NAIROBI, Kenya Dec 18 – Corporate Organisations have been urged to enact policies that support and promote sustainable business practices, including the protection of the environment.,
Kenya Commercial Bank (KCB) Foundation Chairperson Susan Omanga said on Thursday that was the obligation of all trades people to pay attention to issues that have a social, economic and environmental impact in their lives and businesses.
"Sustainability is a top global agenda and demands that organisations address critical issues that ensure that business and the earth can co-exist," she said.
Mrs Omanga spoke during the launch of the first KCB Group Sustainability Report 2007 which outlines the numerous programs and initiatives that the bank has undertaken towards this end.
"KCB is committed to gradually change the way we run our business to make it sustainable and protect the environment for the sake of future generations. We stand to be counted as an organisation that supports sustainable management practices," she said.
During the function, the bank\’s chairman Peter Muthoka highlighted some of the measures including the planting of one million tree seedlings in the next five years, which would be undertaken to steer the institution towards becoming a \’green organisation.\’
He said they would also create a framework where the bank\’s suppliers, customers and staff would make the commitment to remain productive without adversely affecting the environment.
Mr Muthoka disclosed that they would revamp their recycling capability to ensure that paper, plastic and electronic waste was properly disposed or salvaged to continue to add value to the business.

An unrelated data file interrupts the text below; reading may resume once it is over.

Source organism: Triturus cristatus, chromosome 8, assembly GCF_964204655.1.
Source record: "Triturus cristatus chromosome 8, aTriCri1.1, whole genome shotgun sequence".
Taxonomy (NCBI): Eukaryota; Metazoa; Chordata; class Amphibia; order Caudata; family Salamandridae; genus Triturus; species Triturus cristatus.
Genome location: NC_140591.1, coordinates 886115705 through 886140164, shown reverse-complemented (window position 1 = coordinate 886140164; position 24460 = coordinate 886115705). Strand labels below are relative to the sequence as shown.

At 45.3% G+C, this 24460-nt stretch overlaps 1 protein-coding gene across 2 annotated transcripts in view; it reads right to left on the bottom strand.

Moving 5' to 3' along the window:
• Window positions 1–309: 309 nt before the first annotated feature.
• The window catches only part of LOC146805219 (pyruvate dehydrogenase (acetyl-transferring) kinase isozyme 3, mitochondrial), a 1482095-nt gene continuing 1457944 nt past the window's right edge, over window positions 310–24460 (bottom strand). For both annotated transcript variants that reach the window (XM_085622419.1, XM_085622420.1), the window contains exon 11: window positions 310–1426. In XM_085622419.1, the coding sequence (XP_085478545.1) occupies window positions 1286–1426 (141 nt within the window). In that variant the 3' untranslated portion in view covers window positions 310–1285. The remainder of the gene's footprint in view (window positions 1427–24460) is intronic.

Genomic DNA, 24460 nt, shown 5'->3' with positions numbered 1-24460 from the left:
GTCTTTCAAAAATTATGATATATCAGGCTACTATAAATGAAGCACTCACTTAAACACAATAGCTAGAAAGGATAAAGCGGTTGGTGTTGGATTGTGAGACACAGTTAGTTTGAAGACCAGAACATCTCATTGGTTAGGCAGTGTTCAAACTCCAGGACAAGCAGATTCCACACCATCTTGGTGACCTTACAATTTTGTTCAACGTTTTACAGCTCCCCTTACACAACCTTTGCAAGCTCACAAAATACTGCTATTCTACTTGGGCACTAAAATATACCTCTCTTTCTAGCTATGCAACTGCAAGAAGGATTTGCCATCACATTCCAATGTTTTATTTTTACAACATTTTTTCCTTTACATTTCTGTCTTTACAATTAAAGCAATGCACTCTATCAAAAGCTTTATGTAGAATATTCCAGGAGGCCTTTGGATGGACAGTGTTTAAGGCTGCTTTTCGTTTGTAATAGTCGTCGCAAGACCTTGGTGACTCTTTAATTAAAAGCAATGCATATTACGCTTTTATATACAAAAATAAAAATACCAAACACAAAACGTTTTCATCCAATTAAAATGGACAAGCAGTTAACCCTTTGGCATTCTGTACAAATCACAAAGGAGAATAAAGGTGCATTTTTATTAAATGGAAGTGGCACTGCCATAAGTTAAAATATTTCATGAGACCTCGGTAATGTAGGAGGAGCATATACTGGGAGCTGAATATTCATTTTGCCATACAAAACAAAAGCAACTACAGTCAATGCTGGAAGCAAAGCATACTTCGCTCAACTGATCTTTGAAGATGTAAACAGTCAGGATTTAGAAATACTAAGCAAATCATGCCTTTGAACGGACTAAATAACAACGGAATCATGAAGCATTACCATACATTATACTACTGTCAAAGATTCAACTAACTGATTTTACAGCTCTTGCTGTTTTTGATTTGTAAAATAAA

"Our planet is in danger of total destruction as a result of all the small things we do wrong in our daily corporate and private lives and we must take action now," he pointed out and added that they would also review the bank\’s procurement procedures to ensure that all services delivered are \’friendly to the environment.\’
The chairman pledged that the report would be used to benchmark KCB sustainability performance and would be published every two years.
Although it\’s not mandatory, sustainability reporting is becoming increasingly popular among top companies as a way of enhancing transparency and accountability.
According to a recent survey, 80 percent of the World\’s Global Fortune 250 companies issue corporate responsibility reports that are separate from their financial reports.
In Africa, South Africa accounts for the lion\’s share of companies that hand over such reports with 86 percent of its 100 companies publishing the documents in 2008.
With the launch of the report, KCB becomes the first bank in the region to show leadership in the sustainability management and reporting in the banking sector.